Lavrov: MH17 Crash Used to Justify Russian Sanctions

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The incident with a Malaysian passenger plane in eastern Ukraine has been used deliberately to push ahead with sanctions against Russia, Foreign Minister Sergei Lavrov said.

Updated 10:02 a.m. Moscow Time

MOSCOW, September 17 (RIA Novosti) – The incident with a Malaysian passenger plane in eastern Ukraine has been used deliberately to push ahead with sanctions against Russia, Foreign Minister Sergei Lavrov said.

“The crash of the Malaysian plane is a terrible tragedy. It led not only to many human casualties, but also it was used for deliberate escalation of international tensions, applying pressure on countries to push forward with sectoral sanctions against Russia,” Lavrov said in an interview with El Pais newspaper published on Wednesday.

Russia “calls for strict observance of the UNSC decision by which the Security Council would keep the development of the situation under control,” according to Lavrov.

Moscow insists on a proper investigation of a Malaysian plane crash in Ukraine that would reveal real causes of the incident, the minister underlined.

“The truth must be found. We decisively insist on that considering that some countries do not show particular enthusiasm over the transparent and accountable investigation,” Lavrov said.

“In light of a high profile of the tragedy on the global scale, we believe that such an investigation is vital not only for establishing the true causes of the crash and bringing those responsible to justice. It is also vital for maintaining global peace and security,” the minister added.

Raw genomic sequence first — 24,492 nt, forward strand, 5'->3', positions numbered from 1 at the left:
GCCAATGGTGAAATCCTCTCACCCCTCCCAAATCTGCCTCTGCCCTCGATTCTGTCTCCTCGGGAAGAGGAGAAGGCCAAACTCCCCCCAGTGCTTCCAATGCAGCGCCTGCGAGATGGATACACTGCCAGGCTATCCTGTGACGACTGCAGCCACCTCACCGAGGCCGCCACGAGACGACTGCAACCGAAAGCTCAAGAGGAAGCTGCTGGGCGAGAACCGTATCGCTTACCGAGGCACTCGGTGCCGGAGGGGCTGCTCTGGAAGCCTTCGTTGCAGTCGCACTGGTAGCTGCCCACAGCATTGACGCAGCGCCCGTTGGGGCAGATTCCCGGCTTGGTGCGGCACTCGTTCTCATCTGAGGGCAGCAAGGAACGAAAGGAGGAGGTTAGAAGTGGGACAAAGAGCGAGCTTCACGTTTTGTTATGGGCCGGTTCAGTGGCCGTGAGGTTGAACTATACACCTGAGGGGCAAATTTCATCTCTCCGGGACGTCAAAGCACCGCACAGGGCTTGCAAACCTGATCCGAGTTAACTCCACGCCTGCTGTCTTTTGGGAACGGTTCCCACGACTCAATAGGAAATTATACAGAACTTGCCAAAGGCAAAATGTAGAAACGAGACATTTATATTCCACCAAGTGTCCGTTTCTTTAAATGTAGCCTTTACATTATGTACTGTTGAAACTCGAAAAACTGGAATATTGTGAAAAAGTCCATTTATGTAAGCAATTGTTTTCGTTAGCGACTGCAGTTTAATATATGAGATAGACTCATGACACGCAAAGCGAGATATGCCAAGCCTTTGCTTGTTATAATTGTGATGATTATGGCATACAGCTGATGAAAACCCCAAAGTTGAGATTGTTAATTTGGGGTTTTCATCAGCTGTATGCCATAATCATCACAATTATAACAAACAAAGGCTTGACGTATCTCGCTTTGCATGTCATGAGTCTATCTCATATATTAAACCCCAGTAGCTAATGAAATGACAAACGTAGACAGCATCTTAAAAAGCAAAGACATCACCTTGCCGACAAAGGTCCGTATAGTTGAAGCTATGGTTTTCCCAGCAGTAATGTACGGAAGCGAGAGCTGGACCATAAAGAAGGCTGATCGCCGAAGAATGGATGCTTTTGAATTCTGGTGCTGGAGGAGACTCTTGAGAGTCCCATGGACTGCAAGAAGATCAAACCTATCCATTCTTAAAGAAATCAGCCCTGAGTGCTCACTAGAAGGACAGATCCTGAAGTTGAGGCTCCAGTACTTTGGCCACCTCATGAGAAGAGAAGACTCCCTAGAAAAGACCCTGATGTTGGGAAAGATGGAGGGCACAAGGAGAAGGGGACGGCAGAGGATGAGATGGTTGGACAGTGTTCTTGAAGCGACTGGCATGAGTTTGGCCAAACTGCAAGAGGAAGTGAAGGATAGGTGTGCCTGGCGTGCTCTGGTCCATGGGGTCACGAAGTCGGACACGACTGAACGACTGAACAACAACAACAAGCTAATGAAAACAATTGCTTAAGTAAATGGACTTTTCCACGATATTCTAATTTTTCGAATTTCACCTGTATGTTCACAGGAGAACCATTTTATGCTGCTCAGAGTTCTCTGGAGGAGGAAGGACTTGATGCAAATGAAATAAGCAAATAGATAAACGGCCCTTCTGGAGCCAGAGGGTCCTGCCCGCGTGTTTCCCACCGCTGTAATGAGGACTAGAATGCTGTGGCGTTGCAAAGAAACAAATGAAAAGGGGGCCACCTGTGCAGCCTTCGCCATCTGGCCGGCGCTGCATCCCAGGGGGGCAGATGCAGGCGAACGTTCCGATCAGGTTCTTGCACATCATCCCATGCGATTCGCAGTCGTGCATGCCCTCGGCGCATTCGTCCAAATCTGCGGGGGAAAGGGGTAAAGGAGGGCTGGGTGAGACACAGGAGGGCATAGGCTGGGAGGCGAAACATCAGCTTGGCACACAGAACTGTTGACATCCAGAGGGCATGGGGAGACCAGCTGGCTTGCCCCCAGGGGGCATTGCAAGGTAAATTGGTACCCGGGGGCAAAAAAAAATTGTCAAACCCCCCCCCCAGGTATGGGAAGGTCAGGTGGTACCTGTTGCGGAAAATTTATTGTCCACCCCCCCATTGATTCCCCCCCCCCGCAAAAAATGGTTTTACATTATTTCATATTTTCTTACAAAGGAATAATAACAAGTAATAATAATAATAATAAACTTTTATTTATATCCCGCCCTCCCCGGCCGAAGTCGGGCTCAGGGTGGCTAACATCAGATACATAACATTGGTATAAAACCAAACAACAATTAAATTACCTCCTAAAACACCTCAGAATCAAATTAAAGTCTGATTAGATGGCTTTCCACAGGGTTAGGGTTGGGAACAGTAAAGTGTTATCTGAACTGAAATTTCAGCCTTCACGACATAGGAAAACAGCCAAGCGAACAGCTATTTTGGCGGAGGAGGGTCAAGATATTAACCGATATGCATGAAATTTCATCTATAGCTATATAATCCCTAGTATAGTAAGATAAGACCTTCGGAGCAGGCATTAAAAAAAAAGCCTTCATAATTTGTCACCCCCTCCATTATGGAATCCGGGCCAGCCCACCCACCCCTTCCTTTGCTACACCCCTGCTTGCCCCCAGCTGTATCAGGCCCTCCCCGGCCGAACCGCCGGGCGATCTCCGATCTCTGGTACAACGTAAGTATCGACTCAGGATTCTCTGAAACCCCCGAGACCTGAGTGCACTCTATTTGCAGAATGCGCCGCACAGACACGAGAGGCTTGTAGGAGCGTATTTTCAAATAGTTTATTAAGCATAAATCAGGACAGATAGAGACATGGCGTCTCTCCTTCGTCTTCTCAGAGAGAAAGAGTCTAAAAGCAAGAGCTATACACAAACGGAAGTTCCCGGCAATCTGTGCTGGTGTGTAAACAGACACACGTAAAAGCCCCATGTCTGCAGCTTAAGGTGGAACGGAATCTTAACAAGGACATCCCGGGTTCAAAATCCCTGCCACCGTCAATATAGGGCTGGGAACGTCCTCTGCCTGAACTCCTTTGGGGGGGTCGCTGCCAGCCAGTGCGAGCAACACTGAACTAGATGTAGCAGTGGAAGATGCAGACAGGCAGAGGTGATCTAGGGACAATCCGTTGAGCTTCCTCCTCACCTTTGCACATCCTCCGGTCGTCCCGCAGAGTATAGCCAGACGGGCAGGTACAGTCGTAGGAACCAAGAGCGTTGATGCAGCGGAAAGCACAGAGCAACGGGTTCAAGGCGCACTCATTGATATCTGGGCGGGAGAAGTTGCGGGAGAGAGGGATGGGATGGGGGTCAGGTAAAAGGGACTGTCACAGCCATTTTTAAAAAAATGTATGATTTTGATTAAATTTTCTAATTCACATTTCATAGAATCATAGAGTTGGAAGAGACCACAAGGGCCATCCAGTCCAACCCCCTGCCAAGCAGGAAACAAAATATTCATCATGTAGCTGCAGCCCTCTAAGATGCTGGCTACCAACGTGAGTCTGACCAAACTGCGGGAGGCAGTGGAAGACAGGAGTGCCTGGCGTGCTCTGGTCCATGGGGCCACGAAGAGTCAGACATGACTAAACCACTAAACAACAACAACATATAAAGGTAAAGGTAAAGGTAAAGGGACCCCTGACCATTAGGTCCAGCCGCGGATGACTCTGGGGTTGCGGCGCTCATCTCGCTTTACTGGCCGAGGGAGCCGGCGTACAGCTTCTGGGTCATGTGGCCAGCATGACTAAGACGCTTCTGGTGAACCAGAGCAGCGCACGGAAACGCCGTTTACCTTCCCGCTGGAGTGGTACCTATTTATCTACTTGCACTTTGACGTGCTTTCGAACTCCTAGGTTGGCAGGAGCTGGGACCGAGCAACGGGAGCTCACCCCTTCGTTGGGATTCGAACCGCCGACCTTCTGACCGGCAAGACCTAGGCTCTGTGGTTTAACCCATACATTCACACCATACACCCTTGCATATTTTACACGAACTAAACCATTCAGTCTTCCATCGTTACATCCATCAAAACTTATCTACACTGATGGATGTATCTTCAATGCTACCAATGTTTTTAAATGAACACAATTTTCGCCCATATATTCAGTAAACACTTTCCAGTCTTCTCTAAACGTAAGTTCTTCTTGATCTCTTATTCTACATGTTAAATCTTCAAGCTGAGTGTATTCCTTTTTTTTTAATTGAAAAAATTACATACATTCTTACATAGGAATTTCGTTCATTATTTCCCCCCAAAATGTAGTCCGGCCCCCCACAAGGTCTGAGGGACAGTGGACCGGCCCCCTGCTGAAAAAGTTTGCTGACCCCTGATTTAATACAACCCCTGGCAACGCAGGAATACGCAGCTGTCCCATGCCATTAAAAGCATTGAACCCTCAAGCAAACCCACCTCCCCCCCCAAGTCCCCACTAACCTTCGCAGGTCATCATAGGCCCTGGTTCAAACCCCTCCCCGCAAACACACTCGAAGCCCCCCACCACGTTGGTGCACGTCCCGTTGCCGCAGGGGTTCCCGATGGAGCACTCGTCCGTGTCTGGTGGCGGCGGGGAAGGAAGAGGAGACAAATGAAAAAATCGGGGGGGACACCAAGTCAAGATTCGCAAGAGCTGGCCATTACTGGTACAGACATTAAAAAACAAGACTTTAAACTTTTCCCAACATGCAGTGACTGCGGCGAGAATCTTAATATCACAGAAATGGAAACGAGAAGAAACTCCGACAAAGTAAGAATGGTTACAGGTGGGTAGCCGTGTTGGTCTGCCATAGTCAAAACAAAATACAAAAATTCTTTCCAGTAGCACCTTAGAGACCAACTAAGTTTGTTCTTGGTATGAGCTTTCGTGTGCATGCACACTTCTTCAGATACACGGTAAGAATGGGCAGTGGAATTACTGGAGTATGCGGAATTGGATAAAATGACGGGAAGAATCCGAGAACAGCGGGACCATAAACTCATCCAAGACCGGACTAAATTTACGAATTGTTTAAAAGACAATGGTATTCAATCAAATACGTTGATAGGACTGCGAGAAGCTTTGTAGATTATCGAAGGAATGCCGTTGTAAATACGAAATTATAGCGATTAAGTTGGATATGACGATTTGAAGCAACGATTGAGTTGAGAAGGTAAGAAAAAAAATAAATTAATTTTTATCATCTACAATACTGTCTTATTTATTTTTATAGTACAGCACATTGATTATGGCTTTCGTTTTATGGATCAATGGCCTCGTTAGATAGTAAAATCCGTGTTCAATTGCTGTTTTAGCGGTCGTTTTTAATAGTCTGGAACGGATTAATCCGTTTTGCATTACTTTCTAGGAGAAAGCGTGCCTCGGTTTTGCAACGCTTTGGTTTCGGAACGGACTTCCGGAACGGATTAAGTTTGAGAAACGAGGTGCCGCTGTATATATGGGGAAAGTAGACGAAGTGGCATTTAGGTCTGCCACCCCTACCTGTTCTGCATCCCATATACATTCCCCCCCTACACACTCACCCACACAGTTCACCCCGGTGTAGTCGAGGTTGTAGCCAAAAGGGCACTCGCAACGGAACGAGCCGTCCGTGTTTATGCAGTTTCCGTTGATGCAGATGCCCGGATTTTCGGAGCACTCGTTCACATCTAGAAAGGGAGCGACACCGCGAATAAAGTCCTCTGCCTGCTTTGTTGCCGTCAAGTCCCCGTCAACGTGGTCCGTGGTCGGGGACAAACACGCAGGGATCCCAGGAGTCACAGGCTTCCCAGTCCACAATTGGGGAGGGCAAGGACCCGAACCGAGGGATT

On July 17, a Malaysia Airlines flight MH17 from Amsterdam to Kuala Lumpur crashed in Ukraine's eastern region of Donetsk, killing all 298 people on board.

The reason for the crash is still a matter of debates.

Last week, the Dutch Safety Board issued a preliminary report on the MH17 crash, saying that the Malaysia Airlines flight broke up in the air probably as the result of structural damage caused by a large number of high-energy objects that penetrated the aircraft from outside.

However, Russia has found the information in the report inconclusive.

The preliminary report on the crash of the MH17 has answered no questions Russia was interested in, Lavrov told the RVC channel Saturday. The minister added that the Russian experts are preparing another set of questions together with the Russian aviation authorities in order to "identify the issues, which are necessary for urgent consideration."

The Dutch Safety Board stated that the investigation team will now be working towards producing its final report, which is due next summer.

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